Jim Davidson knows what it’s like to shelter in place after a once-in-a-lifetime catastrophe. His introduction to this type of resilience did not come through the Covid-19 pandemic, but six years earlier, on Mount Everest.
Davidson, a veteran mountaineer, was making his first attempt to reach the top of the world’s highest peak in 2015. On the morning of April 25, he and his team were at 19,700 feet on the site of Camp One, a strait glacier located between two very high ledges. Then they heard a louder and louder roar coming from the west shoulder of Everest, several hundred meters away. Then came a second crash, from the opposite direction.
“Two major avalanches at the same time, that was not good,” Davidson tells The Guardian in a telephone interview. “[The second rumble] got stronger and stronger too. We wanted to get out of there. “
Davidson knew the situation was dire when his tent began to float eight inches off the ground. “It came back down and then it came back up,” he recalls. “I knew it was an earthquake. We would be in extremely serious trouble at some point. “
After five minutes, the initial tremors stopped and Davidson and the other 180 climbers camping on the glacier found that they were all unharmed. However, they learned at base camp that others on Everest needed urgent medical attention. As for Davidson and the others at Camp One, the tremors had blocked their only escape route.
The next morning, a snowstorm occurred that temporarily ruled out helicopter evacuation. They had enough food, but fuel was running out, making it impossible to melt snow into water, a necessity against dehydration at high altitudes. Davidson, a trained geologist, also feared the effects of life-threatening aftershocks.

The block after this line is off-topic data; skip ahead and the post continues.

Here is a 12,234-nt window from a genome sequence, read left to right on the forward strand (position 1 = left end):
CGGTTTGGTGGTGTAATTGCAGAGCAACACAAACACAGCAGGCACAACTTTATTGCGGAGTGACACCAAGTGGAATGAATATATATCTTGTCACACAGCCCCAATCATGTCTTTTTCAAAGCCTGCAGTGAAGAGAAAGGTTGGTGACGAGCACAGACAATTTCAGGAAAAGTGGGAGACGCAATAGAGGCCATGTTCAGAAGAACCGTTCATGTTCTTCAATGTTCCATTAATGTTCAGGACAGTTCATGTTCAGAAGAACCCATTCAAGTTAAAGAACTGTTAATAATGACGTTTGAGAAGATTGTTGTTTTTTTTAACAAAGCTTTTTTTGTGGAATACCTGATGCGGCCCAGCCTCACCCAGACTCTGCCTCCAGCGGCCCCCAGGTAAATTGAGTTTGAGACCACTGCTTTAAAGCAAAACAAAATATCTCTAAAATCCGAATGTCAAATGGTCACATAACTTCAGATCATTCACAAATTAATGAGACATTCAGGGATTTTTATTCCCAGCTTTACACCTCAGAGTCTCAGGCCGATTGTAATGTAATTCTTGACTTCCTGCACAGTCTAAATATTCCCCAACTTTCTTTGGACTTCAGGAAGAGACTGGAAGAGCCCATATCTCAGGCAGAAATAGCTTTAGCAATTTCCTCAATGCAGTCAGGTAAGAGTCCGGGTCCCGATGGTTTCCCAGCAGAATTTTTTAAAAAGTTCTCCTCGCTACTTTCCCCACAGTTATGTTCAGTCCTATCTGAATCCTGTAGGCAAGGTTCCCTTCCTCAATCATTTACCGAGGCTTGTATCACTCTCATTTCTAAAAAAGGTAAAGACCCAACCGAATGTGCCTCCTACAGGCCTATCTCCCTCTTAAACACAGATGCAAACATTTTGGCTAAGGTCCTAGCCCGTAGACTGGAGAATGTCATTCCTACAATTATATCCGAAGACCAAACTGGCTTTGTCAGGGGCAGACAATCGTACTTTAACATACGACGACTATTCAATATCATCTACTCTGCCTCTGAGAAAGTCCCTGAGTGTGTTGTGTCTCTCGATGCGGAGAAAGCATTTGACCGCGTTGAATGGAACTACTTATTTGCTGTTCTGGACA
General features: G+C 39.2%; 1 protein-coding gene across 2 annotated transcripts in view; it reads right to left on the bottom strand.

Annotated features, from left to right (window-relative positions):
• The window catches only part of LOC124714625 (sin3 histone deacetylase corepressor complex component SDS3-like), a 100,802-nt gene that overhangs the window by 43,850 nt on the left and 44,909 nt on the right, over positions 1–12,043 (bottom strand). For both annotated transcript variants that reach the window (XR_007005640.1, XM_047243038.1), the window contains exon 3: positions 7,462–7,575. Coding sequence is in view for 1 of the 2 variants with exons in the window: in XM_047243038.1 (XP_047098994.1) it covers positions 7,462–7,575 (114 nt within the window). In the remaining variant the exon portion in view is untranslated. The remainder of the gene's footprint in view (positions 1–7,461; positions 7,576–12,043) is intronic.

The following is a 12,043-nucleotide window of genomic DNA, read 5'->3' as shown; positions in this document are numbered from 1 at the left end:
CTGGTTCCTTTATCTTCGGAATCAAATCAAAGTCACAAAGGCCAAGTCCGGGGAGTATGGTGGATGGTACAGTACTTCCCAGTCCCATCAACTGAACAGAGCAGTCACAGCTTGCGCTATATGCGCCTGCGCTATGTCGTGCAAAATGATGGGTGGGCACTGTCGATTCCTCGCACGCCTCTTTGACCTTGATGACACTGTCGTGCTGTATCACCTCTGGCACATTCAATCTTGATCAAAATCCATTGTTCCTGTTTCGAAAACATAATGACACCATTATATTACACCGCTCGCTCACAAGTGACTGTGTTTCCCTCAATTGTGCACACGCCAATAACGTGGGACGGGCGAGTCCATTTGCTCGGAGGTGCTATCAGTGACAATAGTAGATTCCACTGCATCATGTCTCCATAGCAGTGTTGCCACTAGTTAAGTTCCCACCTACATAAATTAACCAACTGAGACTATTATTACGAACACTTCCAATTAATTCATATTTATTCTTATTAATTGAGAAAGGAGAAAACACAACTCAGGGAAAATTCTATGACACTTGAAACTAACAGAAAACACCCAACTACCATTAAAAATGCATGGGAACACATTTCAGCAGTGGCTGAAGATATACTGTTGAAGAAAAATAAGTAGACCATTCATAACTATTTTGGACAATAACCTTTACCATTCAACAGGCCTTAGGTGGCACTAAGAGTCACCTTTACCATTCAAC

“We were in the crosshairs,” he says. “We couldn’t go anywhere.” All they could do was “accept the uncertainty, stay calm, take care of us.”
Davidson pays tribute to Nepalese Sherpas who “tried to be reassuring.”
“They, like all of us, were surprised by the earthquake,” he says. “They were not expecting this scale.”
Only after Davidson was finally evacuated by helicopter, 40 hours after the earthquake, did he begin to understand what had happened. It was the deadliest day in Everest history: 18 killed that night, and 19 killed later. In Nepal overall, the 7.8 magnitude earthquake was the worst in more than 80 years, killing about 9,000 people. Davidson revisits the tragedy in his new book, The next Everest, before the sexennium of the tragedy.
Marked by the experience of his first climb, Davidson struggled with the decision to return to the mountain.
“Mentally, I knew how serious it was to climb Everest, having survived [the first attempt]”Davidson says.
He notes, “He had been through a tragedy before,” referring to a devastating loss at Mount Rainier in 1992 when he and his climbing partner Mike Price fell into a crevasse in a glacier. The accident killed Price and seriously injured Davidson, as recounted in Davidson’s first book. The ledge.